Can You Go to College in Korea? (Take the Exam!)

This past Thursday was the most important day for 690,000 Korean high school seniors -- it was the day of the dreaded College Scholastic Aptitude Test. It is not an exaggeration to say that much of Korean students' lives were dedicated to that one day. Korean society does everything it can to assist the students' test taking. Buses and subways run more frequently, and airplanes are prohibited from taking off or landing during listening comprehension portion of the exam.

CSAT takes up a major portion of college admission, although each college is free to set its own standard of how much CSAT score will be reflected. Colleges generally choose to reflect anywhere between 20% to 100%. To the extent CSAT does not count as 100% of the admission requirements, schools look at: high school GPA; high school attendance; community service; a separate essay exam; interview; audition/tryouts, etc. (Interview and audition/tryouts are usually for students looking to major in athletics or arts.)

CSAT's format changes slightly every year. But basically, CSAT is made up of seven sections: Korean, Math, English, Natural Sciences, Social Sciences, Occupational Sciences and Second Foreign Language. Students are not supposed to take all seven sections. The way in which test-takers choose the sections to take is slightly complicated, and this is how:

- CSAT is made up of five periods, going from 8:40 a.m. to 6:05 p.m.

- All students take Korean, Math and English in the first three periods. Math is divided into Math A and Math B, and students choose one or the other. Math B is a little easier, but most science/engineering colleges require Math A. There is a one hour lunch period between the second and third periods.

- Fourth period is for "Sciences" sections. Social Sciences section has 11 subjects (e.g., modern Korean history, world geography, economics, etc.) Natural Sciences section has 8 subjects (e.g. physics, chemistry, etc.) Occupational Sciences section has 17 subjects (e.g. accounting, fisheries and maritime, programming, etc.) Students are required to choose one of the sections, depending on the majors for which they plan to apply. Generally, humanities majors choose Social Sciences, science and engineering majors choose Natural Sciences, and those applying for a technical degree at a 2-year college choose Occupational Sciences. Within the section, the student chooses up to three subjects to take. (Last year, it was four.) Generally, colleges require the scores from at least two subjects.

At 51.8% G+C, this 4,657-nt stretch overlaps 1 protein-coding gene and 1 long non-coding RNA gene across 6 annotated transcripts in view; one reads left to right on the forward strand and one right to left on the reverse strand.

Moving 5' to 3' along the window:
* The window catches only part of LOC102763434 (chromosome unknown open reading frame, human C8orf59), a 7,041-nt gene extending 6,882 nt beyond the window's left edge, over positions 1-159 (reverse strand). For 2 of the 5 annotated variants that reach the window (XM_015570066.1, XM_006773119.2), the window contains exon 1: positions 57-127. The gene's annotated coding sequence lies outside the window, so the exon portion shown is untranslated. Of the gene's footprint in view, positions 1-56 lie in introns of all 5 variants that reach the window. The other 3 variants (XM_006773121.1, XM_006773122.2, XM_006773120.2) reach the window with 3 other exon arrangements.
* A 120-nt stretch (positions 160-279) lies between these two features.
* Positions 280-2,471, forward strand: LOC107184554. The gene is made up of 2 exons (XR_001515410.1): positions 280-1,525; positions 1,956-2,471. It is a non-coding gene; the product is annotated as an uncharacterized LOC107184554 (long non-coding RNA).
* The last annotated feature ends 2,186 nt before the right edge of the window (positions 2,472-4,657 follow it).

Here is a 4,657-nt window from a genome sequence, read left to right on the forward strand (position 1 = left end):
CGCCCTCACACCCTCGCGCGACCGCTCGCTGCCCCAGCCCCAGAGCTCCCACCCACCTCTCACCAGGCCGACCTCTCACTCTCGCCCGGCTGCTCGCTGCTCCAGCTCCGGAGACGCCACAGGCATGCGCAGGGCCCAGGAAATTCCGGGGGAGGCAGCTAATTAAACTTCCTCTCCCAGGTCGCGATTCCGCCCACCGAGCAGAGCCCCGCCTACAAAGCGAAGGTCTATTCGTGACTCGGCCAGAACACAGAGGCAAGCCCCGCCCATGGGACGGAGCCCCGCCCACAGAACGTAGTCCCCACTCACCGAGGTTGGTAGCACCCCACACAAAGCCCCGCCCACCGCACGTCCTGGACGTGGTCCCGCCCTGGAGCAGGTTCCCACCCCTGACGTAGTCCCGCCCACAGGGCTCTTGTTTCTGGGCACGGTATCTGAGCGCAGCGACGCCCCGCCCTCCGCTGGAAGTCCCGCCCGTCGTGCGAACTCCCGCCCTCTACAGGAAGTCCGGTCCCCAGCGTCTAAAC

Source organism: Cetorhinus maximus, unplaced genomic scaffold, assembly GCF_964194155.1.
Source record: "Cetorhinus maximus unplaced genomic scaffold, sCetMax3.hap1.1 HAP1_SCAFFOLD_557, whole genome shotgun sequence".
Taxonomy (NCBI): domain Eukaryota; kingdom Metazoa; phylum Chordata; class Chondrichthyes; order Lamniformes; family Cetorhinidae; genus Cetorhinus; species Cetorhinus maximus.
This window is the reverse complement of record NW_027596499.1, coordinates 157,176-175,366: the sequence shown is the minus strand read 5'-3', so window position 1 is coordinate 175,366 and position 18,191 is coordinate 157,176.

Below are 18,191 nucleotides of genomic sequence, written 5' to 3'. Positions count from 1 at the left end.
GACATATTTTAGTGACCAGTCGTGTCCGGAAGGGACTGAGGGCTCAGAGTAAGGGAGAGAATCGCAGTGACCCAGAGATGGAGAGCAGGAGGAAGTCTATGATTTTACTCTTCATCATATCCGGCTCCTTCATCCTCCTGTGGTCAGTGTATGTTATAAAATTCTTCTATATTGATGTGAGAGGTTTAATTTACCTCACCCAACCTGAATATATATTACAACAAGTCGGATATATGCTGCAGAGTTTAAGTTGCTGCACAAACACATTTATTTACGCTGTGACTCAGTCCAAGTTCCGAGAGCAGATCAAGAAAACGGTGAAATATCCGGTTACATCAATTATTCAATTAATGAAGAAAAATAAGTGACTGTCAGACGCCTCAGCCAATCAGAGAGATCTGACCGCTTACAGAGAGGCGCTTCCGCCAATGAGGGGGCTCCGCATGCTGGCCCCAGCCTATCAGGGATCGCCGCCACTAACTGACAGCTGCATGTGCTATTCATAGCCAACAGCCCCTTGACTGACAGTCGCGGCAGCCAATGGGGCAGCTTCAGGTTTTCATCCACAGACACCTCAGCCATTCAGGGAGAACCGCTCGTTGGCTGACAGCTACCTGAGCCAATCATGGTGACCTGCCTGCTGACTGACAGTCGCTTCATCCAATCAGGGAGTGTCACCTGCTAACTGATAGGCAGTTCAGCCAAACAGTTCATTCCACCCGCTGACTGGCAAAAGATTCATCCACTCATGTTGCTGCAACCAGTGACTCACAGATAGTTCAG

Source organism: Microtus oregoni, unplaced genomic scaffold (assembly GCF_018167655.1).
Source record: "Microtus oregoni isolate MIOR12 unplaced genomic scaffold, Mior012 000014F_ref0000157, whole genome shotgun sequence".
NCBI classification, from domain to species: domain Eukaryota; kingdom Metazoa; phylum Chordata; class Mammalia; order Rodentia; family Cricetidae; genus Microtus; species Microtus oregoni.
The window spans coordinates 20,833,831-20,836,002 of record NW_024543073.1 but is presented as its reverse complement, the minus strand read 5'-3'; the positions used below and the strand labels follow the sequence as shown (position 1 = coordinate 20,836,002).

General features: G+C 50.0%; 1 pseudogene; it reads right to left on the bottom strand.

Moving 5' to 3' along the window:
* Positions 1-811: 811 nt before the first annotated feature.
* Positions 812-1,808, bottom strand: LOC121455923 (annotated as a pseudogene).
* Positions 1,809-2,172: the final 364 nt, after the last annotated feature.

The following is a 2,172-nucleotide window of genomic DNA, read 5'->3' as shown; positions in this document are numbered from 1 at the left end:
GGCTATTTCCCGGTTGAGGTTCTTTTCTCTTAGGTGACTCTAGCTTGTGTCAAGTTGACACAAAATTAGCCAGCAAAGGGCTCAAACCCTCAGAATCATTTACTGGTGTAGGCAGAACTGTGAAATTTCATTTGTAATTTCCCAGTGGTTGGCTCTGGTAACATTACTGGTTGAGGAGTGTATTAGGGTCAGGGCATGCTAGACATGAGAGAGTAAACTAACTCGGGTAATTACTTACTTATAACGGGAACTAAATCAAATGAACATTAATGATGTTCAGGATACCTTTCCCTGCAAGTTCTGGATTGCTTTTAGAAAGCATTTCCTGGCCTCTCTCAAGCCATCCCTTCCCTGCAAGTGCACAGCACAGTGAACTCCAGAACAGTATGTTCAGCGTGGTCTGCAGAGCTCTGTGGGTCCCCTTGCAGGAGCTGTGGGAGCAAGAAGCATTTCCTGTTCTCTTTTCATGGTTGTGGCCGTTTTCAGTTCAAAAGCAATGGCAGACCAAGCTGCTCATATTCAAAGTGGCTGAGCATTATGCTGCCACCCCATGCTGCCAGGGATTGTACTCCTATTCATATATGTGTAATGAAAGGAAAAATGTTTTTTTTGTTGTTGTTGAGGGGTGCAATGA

- Fifth period is for the Second Foreign Language section. Second Foreign Language section has eight subjects. Students are not required to take the Second Foreign Language section. But if they choose to take it, they may select one subject in the section. Certain majors (e.g. Chinese literature) require Second Foreign Language in a specific language, and certain colleges allow students to substitute a Second Foreign Language subject with one of the subjects in Social Sciences section.

With that said, here is something that (as far as the Korean knows) has never been done before:  you, an English speaker, can try your hand at taking CSAT in your language. Will you be able to go to college in Korea?

More after the jump.

Got a question or a comment for the Korean? Email away at

This is what the Korean did. The Korean took the CSAT exam from 2010, and created a miniature version consisting of Korean, Math B, English, two subjects from Social Sciences and two subjects from Natural Sciences, and translated the questions into English (and vice versa as to the English section.) Basically, this is approximately a 1/7 scale model of the 2010 CSAT.